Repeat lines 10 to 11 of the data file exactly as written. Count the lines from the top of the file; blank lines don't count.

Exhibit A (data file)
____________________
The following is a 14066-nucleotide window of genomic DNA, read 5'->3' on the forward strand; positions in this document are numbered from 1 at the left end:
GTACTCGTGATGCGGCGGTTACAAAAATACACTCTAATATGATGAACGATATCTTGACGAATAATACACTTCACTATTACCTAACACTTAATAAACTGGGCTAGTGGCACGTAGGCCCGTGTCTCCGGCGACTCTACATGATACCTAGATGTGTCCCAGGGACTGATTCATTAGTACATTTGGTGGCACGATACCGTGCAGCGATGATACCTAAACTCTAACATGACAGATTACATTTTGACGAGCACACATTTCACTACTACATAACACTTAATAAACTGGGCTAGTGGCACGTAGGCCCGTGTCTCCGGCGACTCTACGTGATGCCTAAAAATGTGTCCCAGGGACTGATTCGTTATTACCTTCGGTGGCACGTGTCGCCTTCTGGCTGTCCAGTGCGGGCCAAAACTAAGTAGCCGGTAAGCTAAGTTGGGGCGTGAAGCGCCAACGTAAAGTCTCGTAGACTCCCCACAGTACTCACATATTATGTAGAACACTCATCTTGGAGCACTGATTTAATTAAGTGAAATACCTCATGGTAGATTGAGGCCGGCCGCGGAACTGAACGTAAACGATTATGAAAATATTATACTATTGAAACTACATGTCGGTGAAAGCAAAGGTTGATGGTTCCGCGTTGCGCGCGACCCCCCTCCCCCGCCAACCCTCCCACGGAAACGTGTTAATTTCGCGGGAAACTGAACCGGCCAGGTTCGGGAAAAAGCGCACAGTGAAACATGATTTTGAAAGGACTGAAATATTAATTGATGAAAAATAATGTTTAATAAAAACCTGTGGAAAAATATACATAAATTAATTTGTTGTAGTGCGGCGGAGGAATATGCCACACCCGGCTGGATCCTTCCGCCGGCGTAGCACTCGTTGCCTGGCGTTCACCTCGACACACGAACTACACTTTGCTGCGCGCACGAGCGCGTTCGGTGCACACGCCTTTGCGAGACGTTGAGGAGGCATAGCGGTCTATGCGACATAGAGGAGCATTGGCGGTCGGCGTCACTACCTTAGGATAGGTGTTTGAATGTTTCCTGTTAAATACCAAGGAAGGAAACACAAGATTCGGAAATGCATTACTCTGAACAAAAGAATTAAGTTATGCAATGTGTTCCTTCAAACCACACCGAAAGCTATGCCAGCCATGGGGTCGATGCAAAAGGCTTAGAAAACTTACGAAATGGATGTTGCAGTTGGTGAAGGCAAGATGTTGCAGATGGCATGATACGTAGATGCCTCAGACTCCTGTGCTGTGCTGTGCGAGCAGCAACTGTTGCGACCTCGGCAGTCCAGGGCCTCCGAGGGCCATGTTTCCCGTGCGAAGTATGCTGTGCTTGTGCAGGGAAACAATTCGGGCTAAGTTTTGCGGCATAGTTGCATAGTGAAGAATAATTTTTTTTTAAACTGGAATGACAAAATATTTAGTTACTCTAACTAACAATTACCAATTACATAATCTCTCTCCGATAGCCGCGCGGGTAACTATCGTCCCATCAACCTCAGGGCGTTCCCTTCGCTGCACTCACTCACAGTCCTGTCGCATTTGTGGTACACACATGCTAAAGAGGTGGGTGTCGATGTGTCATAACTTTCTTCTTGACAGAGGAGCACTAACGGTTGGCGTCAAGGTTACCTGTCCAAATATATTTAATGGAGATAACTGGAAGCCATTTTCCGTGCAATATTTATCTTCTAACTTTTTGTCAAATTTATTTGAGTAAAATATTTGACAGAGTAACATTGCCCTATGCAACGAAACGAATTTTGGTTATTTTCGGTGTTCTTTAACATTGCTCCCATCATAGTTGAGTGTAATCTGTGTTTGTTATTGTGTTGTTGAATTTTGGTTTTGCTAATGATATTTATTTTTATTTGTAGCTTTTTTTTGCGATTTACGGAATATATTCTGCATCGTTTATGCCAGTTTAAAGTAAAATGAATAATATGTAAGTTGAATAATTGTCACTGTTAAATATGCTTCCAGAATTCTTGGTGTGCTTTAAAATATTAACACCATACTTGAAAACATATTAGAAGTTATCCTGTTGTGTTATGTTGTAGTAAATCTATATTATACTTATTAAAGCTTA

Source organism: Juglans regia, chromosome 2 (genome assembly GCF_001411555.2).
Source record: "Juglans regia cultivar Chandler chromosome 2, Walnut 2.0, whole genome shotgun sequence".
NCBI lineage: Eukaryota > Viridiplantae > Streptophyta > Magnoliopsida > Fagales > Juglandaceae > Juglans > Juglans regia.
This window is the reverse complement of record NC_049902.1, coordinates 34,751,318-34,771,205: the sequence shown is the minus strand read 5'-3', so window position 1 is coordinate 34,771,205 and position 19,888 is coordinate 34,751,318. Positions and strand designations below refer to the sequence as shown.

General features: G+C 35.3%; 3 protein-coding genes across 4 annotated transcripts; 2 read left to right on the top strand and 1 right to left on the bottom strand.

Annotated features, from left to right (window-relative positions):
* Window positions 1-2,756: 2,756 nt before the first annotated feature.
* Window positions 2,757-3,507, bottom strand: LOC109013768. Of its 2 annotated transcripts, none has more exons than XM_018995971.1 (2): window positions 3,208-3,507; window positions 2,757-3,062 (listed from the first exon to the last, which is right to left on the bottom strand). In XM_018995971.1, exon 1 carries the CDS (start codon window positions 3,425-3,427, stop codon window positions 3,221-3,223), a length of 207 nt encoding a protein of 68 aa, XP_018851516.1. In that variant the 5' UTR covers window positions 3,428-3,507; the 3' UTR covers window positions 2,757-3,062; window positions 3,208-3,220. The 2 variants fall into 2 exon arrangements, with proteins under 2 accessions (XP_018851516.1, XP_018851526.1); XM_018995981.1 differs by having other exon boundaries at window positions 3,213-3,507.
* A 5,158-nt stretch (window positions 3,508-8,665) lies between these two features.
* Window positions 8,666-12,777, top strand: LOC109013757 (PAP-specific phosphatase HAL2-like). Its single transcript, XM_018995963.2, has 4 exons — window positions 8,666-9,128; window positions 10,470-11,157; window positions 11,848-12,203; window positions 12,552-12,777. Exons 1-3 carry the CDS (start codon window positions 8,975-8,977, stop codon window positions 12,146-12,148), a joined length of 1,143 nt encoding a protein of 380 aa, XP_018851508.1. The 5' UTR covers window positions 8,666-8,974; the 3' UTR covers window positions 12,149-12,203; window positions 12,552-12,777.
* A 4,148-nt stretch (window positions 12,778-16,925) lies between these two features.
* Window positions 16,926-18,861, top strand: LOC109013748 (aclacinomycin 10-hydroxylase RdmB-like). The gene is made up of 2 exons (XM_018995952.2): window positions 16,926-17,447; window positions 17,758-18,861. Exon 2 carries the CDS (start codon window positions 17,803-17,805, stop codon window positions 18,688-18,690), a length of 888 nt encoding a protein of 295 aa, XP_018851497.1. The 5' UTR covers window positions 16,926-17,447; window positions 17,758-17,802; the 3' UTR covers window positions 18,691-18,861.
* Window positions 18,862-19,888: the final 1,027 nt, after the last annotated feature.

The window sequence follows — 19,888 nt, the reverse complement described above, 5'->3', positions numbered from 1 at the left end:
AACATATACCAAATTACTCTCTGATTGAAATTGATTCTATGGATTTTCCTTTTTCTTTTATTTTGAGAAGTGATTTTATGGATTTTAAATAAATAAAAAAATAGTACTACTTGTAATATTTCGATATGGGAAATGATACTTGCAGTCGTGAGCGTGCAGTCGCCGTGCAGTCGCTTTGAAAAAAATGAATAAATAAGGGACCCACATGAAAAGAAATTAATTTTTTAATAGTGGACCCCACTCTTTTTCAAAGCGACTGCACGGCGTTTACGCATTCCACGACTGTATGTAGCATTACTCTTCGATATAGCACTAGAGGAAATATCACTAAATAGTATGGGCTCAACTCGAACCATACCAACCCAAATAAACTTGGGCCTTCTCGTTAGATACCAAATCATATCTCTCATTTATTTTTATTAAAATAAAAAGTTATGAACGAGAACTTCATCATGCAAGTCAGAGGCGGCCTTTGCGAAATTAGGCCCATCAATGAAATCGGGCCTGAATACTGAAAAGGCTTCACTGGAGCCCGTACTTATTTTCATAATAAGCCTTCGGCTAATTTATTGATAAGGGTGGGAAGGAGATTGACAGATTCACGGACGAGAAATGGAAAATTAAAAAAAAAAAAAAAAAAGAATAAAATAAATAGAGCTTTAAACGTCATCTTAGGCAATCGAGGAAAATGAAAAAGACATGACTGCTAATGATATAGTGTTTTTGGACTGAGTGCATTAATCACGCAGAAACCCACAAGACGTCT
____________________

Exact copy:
* Window positions 2,757-3,507, bottom strand: LOC109013768. Of its 2 annotated transcripts, none has more exons than XM_018995971.1 (2): window positions 3,208-3,507; window positions 2,757-3,062 (listed from the first exon to the last, which is right to left on the bottom strand). In XM_018995971.1, exon 1 carries the CDS (start codon window positions 3,425-3,427, stop codon window positions 3,221-3,223), a length of 207 nt encoding a protein of 68 aa, XP_018851516.1. In that variant the 5' UTR covers window positions 3,428-3,507; the 3' UTR covers window positions 2,757-3,062; window positions 3,208-3,220. The 2 variants fall into 2 exon arrangements, with proteins under 2 accessions (XP_018851516.1, XP_018851526.1); XM_018995981.1 differs by having other exon boundaries at window positions 3,213-3,507.
* A 5,158-nt stretch (window positions 3,508-8,665) lies between these two features.